SAN FRANCISCO (Reuters) - Herbalife Ltd (HLF.N) shares jumped 11 percent on Friday to their highest since 2014 after the company said it was buying back about 7 percent of its stock, a potential blow to activist investor Bill Ackman, who has bet against the dietary supplements seller.
The annualized cost short sellers paid to borrow the multi-level marketing company’s stock jumped to 24 percent from about 2 percent earlier in the week, according to Astec Analytics.
Pershing Square Capital Management’s Ackman disclosed a $1-billion short position against Herbalife in 2012, saying the stock would crumble under regulatory scrutiny for what he has called a pyramid scheme. Herbalife has denied that claim.
Pershing Square declined to comment on Friday.
Herbalife started the tender offer in August after talks with an investor to take the company private fell through. It said on Friday that as a result of the offer, it expected to buy 6.7 million of its shares at $68 each, for a total of $458 million.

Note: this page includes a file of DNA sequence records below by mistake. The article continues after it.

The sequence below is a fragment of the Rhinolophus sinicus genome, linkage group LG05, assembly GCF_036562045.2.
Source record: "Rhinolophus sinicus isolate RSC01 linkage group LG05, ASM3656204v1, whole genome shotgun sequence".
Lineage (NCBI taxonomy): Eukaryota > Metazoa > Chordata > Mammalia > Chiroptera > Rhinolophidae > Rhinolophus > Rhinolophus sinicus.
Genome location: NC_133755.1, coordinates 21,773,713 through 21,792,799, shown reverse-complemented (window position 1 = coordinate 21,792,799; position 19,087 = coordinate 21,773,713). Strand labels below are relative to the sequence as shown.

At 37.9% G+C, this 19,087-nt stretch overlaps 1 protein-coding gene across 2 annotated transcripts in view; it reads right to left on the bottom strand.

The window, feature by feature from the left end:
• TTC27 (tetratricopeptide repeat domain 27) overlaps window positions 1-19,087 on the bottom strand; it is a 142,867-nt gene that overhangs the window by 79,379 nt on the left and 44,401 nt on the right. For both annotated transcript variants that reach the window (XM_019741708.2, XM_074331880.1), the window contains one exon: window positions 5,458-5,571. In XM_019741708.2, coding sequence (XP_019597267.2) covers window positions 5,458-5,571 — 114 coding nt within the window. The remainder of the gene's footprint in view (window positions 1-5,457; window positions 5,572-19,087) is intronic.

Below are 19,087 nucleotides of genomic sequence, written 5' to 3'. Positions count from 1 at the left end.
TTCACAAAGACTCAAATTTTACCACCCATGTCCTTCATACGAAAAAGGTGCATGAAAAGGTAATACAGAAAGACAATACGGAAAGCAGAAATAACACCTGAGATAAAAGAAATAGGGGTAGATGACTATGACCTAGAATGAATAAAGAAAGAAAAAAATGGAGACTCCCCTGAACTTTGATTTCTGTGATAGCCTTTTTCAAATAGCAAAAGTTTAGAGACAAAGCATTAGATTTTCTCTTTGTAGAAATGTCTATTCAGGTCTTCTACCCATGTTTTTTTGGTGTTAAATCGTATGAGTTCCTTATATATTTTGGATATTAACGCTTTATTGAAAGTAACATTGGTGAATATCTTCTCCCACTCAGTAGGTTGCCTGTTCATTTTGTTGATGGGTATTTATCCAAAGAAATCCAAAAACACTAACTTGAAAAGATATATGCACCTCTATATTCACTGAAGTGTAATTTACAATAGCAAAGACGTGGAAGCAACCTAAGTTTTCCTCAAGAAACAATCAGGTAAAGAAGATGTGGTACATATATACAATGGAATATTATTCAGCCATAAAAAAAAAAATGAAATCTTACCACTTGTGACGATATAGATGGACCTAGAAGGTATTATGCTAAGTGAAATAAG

Removing those shares from the stock market would reduce the supply available for short sellers, who borrow stock from shareholders and then sell it, hoping to buy it back at a lower price and then return it to the lender.
During the time they have borrowed the stock, the short seller must pay interest, and reduced supplies of shares can lead to higher interest rates and make the short bet less attractive.
Due to speculation that Herbalife could be acquired, the tender offer included a guarantee allowing sellers to receive a cash payment should the company be acquired and go private in the next two years.
The stock jumped $7.55 to $75.25 on Friday, bringing its gain in 2017 to 56 percent.
Herbalife’s stock is trading at about 13 times expected earnings, which is low compared with NU Skin Enterprises (NUS.N), which direct sells personal-care products and supplements and recently traded at 18 times expected earnings.
Reporting by Noel Randewich, additional reporting by Jennifer Ablan in New York; Editing by Susan Thomas